This text appeared originally as a linked article from the introductory page. It is reproduced as written and unedited since 1999. Please note that this blog is a personal journal and does not purport to be officially representative of the Weka Pass Railway in any way.
Also please note that this article has not been updated since 1999 and therefore is not current with the operation of the railway as it is today. The intention of these articles is to present some of the history of the railway during an earlier period of its operation, rather than the contemporary situation.
The Weka Pass Railway is a New Zealand heritage railway based in Waipara, North Canterbury. It is operated on a 12 km length of the former Waiau Branch Railway between Waipara and Waikari. The railway is operated by an incorporated society whose members come from all walks of life and are largely resident in the city of Christchurch, 60 km to the south. The railway began carrying passengers in 1984 and is now well established locally and nationally.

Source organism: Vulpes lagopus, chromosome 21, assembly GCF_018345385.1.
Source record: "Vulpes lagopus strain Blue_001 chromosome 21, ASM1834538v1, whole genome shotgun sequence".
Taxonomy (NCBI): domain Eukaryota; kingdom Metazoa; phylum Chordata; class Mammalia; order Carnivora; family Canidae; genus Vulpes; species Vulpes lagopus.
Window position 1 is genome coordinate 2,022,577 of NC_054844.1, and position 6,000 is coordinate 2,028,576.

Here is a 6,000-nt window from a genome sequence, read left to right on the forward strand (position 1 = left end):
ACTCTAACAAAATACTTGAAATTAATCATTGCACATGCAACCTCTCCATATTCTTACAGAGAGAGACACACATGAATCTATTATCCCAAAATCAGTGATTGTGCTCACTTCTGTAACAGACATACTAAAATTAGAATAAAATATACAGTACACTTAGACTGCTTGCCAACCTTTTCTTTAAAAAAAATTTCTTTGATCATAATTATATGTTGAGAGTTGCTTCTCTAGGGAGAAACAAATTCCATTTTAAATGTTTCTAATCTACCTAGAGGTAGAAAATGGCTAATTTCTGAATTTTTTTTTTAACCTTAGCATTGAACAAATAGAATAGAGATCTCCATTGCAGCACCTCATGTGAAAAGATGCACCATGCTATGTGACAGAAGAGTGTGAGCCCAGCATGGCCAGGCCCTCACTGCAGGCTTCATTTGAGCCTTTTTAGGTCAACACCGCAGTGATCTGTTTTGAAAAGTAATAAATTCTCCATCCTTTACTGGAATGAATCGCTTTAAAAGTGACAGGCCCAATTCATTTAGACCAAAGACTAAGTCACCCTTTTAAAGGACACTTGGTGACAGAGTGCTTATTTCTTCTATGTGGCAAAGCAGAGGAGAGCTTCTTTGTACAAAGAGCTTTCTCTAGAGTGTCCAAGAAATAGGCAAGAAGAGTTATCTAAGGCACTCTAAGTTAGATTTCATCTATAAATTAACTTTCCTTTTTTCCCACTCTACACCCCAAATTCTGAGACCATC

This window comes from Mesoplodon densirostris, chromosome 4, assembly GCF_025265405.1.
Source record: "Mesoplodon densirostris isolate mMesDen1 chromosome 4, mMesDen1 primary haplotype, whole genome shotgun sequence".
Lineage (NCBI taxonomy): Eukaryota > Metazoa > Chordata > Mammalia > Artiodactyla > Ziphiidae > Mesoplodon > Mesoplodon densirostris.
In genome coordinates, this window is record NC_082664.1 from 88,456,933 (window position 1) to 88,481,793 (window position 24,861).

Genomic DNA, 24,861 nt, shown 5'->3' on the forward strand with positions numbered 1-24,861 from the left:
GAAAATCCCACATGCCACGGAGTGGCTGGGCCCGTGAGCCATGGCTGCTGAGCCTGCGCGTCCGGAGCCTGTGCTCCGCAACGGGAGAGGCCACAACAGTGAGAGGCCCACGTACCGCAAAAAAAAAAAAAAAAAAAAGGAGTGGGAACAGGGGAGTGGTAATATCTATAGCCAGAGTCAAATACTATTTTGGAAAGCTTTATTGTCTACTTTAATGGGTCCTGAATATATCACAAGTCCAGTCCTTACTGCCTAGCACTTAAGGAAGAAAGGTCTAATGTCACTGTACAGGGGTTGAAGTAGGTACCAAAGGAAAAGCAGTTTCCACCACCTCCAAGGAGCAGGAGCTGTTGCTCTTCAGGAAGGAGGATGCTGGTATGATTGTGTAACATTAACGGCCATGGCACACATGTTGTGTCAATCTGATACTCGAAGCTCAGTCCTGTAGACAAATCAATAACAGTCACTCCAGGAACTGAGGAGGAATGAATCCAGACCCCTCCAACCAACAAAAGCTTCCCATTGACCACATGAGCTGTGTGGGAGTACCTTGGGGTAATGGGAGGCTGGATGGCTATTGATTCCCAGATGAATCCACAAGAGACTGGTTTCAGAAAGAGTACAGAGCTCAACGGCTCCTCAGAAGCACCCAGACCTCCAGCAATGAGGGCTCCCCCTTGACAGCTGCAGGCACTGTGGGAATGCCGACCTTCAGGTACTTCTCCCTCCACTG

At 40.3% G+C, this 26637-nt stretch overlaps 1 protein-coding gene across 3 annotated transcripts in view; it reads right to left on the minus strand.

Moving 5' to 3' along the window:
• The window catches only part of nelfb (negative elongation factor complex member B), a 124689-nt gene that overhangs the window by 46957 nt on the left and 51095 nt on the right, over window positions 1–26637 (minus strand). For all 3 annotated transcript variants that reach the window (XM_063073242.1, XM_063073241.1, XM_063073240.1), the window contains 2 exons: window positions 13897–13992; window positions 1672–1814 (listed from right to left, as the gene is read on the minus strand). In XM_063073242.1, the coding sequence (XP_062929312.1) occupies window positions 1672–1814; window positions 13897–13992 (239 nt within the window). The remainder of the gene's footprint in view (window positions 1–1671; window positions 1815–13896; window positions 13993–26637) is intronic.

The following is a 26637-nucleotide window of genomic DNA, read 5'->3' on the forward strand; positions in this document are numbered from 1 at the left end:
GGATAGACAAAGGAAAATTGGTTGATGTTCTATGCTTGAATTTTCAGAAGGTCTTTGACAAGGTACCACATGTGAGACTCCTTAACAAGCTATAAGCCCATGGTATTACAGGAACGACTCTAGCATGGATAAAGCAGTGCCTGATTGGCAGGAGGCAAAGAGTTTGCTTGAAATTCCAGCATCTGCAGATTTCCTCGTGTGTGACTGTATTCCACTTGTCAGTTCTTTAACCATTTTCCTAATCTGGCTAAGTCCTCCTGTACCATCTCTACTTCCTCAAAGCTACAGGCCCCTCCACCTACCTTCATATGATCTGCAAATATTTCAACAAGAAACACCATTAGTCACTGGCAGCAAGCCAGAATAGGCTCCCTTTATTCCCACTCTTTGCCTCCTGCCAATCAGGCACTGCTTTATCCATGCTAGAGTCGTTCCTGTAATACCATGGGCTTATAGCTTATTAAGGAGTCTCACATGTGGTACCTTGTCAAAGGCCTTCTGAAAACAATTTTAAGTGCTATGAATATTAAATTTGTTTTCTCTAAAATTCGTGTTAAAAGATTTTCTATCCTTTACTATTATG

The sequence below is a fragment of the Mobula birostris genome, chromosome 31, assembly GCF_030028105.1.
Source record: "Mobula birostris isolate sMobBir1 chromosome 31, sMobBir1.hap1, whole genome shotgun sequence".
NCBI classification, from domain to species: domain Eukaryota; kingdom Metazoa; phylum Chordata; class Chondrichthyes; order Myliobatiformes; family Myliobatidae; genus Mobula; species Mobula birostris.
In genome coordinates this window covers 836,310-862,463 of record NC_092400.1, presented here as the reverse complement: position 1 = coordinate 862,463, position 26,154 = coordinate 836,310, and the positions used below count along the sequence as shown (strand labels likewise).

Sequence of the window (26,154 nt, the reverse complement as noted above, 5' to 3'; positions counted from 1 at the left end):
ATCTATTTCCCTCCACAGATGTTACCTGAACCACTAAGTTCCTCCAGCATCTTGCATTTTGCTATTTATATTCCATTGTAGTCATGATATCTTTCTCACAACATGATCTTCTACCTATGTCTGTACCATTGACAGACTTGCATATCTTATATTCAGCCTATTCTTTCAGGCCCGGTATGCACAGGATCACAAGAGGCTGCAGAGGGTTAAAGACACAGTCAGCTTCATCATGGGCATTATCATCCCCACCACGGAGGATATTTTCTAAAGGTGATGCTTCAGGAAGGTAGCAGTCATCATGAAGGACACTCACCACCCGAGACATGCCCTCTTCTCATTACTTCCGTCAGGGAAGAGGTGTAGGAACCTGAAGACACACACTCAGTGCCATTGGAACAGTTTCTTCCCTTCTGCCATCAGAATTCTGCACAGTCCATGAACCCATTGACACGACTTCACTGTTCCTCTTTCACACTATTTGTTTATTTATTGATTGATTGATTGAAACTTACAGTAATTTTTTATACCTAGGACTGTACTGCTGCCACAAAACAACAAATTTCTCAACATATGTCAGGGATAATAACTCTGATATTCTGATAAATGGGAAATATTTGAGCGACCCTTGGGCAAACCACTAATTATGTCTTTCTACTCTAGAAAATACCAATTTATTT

The first stage of the Waiau Branch line inland through the Weka Pass to Waikari was completed in 1882. This area is noted for its scenery and the railway passes through many large cuttings, around tight curves and on steep gradients (max 1 in 47). When originally built the line was expected to be part of the South Island Main Trunk north of the city of Christchurch. Further sections of the line through Hawarden, Medbury, Balmoral, Pahau, Culverden, Achray, Rotherham and Waiau were constructed in subsequent years. The line was officially opened to Medbury in 1884 and to Culverden in 1886 but the final section to Waiau was not completed until 1919. In the 1920s the decision was made to take the Main Trunk Line on a coastal route north out of Waipara. The SIMT which involved major earthworks and many engineering difficulties was not completed until 1945.
The Waiau Branch suffered the fate of many rural branch lines in latter years as increasing competition from road transport saw a decline in traffic carried. For many years the railways were protected from this competition by mileage limits; as these were gradually increased, more and more branches were closed. The branch had a short reprieve in its twilight years when large amounts of logs were carried from the Balmoral forest. Closure occurred in January 1978.